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Structures for NO+ (Nitrosonium)

There are two possible structures for Nitrosonium : In the first structure, there is a +1 Formal charge on Oxygen, whereas, In the second structure, there is a +1 Formal charge on Nitrogen. Q. ...
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Why is energy released as electrons move?

Why is it that energy is released from electrons when they move from one atom to a more electronegative one?
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Why are the electronegativities of transition metals so similar to each other?

I was wondering why the electronegativity among transition metals are so similar. I can't find anything on the internet, just vague answers about the d orbitals that don't seem to provide a sufficient ...
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1answer
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Is there a mathematical formula for electronegativity?

If we lost all the numerical values we have for the electronegativity of elements, is there any mathematical formula that can be used to re-calculate them based on proton (and neutron) numbers alone? ...
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1answer
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Electron distribution in a C-S bond

My lecturer said that in a $\ce{C-S}$ bond, sulfur is slightly $\delta^{-}$ and the carbon slightly $\delta^{+}$, although they have (almost) the same electronegativity. What is the cause of this ...
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Difference between electropositivity and electronegativity

Sodium is more electropositive than hydrogen although they are in the same group. Why is the electronegative value of hydrogen greater than sodium (metal)?
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1answer
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Which is more electronegative: hydrogen or astatine?

Which is more electronegative - hydrogen or astatine? I'm a bit confused because my teacher taught me that for an atom to be electronegative it has to be on the top of the periodic table and/or on the ...
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1answer
661 views

Using electronegativity and atomic size to compare acidity of cysteine with serine

In proteins, the alcohol group of serine is generally more difficult to deprotonate than the thiol group of cysteine. Serine and cysteine respectively: In the literature, the explanation given is ...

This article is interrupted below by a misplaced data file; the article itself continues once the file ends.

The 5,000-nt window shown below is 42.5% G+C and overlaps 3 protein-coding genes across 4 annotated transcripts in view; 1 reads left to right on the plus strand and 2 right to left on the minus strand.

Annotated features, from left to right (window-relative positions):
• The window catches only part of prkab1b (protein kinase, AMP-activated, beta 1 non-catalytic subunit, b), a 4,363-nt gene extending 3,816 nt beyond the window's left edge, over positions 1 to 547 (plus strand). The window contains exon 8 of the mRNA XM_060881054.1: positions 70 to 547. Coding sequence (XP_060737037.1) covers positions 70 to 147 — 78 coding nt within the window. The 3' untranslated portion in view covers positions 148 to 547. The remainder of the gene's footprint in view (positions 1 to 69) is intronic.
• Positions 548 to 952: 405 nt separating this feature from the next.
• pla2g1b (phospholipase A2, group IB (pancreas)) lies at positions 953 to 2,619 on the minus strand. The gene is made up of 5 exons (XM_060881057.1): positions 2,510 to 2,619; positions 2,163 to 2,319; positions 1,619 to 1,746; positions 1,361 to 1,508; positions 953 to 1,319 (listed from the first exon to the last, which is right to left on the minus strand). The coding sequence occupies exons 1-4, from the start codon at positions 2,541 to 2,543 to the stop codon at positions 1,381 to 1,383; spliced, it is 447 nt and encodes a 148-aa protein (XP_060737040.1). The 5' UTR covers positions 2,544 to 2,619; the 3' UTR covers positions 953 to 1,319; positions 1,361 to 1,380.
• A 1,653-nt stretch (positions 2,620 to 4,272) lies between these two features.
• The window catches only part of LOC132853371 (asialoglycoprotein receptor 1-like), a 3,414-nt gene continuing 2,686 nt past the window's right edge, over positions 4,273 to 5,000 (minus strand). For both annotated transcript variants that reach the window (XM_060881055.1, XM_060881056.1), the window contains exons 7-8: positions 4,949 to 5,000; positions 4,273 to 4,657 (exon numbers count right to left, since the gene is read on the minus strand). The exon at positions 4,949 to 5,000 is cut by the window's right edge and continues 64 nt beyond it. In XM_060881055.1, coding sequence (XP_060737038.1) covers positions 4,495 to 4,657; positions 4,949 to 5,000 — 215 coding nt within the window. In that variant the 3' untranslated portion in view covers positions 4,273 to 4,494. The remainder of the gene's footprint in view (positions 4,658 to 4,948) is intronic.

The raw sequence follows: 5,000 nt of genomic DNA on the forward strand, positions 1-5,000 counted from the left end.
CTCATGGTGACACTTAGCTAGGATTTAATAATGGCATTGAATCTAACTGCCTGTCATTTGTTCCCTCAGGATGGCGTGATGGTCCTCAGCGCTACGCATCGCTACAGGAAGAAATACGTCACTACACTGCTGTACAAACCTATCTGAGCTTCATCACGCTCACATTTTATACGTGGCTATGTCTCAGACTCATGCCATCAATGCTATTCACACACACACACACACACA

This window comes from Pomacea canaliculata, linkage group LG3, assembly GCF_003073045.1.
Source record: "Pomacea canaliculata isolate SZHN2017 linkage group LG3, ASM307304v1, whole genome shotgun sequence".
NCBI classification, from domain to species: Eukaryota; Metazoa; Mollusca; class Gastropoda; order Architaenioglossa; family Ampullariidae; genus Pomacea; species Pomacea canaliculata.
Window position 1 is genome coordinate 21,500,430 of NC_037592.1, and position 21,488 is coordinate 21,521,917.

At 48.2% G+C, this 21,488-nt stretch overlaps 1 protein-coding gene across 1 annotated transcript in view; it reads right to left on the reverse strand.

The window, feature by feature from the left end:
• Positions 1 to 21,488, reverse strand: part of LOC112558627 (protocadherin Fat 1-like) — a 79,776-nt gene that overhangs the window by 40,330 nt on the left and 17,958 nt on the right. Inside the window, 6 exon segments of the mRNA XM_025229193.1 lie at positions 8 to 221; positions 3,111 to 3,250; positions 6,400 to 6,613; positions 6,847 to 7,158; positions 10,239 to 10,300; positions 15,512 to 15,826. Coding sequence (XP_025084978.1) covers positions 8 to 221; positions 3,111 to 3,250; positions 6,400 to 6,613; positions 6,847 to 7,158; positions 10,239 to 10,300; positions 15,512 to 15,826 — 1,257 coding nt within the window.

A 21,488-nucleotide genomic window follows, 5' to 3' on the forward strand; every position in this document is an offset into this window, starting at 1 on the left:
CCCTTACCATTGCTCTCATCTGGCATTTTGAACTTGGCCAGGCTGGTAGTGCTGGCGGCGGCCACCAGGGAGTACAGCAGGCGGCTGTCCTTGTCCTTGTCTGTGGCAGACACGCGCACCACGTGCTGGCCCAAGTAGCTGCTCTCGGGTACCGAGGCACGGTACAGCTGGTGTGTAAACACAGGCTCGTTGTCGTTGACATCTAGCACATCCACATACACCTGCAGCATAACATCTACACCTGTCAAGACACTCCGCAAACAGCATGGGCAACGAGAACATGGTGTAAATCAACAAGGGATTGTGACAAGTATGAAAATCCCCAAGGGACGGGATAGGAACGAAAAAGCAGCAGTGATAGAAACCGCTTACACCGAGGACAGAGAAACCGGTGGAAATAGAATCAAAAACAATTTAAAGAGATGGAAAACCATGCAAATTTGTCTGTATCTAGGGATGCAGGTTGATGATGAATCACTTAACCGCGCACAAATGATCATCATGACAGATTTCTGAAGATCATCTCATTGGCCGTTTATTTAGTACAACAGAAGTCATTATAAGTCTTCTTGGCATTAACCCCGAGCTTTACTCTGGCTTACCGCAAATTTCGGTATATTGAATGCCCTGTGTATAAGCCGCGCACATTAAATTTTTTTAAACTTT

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1answer
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Relation Between Degree of Hydration and Electropositivity

Why are salts of strongly electropositive elements less heavily hydrated in aqueous solution than the those of less electropositive elements? Shouldn't it be the other way round as the salts of ...
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1answer
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Comparing Acidic Strength of H3PO4 and H3AsO4

The $pKa$ values for H3AsO4 and H3PO4 are $2.30$ and $2.12$ which indicate that H3PO4 is a stronger acid compared to H3AsO4. I looked up their electronegativity values to find that they are almost the ...
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Which is more electronegative: chlorine or nitrogen?

Why nitrogen is considered to be less electronegative than chlorine. Nitrogen should be more electronegative as I was reading some content about this and I read some reasonable arguments: $\ce{NCl3}$ ...
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2answers
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Why is solid sodium hydride a base and not an acid when reacted with water?

When solid $\ce{NaH}$ is mixed with water, the products are not $\ce{Na-}$ and $\ce{H3O+}$. The reaction yields $\ce{NaOH}$ and $\ce{H2}$ gas. Why does solid $\ce{NaH}$ not act as a Brønsted acid in ...
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1answer
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What is the most polar covalent bond?

Which polar covalent bond of the following: Cl-F S-O P-N C-Cl It's trivia - I guess. And I got it wrong. Electronegativity list was given for the following: F, O, Cl, N, S, C, H, P My wrong ...